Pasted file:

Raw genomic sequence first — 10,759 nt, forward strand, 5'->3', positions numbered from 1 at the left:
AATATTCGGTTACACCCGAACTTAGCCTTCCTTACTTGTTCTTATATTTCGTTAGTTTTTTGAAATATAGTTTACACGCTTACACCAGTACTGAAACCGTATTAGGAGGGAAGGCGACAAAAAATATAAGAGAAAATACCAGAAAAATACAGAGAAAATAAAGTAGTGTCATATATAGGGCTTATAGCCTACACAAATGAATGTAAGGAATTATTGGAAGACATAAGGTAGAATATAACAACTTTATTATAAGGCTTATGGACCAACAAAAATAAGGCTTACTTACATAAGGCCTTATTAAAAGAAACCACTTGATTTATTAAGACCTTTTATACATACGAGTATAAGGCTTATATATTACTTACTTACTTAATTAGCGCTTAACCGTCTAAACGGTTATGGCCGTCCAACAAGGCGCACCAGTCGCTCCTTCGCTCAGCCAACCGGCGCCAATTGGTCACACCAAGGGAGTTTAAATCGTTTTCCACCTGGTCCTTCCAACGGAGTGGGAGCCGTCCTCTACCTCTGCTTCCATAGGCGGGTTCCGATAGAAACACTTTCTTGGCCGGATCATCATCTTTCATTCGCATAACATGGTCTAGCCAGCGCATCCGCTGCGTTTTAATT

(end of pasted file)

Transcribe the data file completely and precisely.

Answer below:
Raw genomic sequence first — 10,759 nt, forward strand, 5'->3', positions numbered from 1 at the left:
AATATTCGGTTACACCCGAACTTAGCCTTCCTTACTTGTTCTTATATTTCGTTAGTTTTTTGAAATATAGTTTACACGCTTACACCAGTACTGAAACCGTATTAGGAGGGAAGGCGACAAAAAATATAAGAGAAAATACCAGAAAAATACAGAGAAAATAAAGTAGTGTCATATATAGGGCTTATAGCCTACACAAATGAATGTAAGGAATTATTGGAAGACATAAGGTAGAATATAACAACTTTATTATAAGGCTTATGGACCAACAAAAATAAGGCTTACTTACATAAGGCCTTATTAAAAGAAACCACTTGATTTATTAAGACCTTTTATACATACGAGTATAAGGCTTATATATTACTTACTTACTTAATTAGCGCTTAACCGTCTAAACGGTTATGGCCGTCCAACAAGGCGCACCAGTCGCTCCTTCGCTCAGCCAACCGGCGCCAATTGGTCACACCAAGGGAGTTTAAATCGTTTTCCACCTGGTCCTTCCAACGGAGTGGGAGCCGTCCTCTACCTCTGCTTCCATAGGCGGGTTCCGATAGAAACACTTTCTTGGCCGGATCATCATCTTTCATTCGCATAACATGGTCTAGCCAGCGCATCCGCTGCGTTTTAATT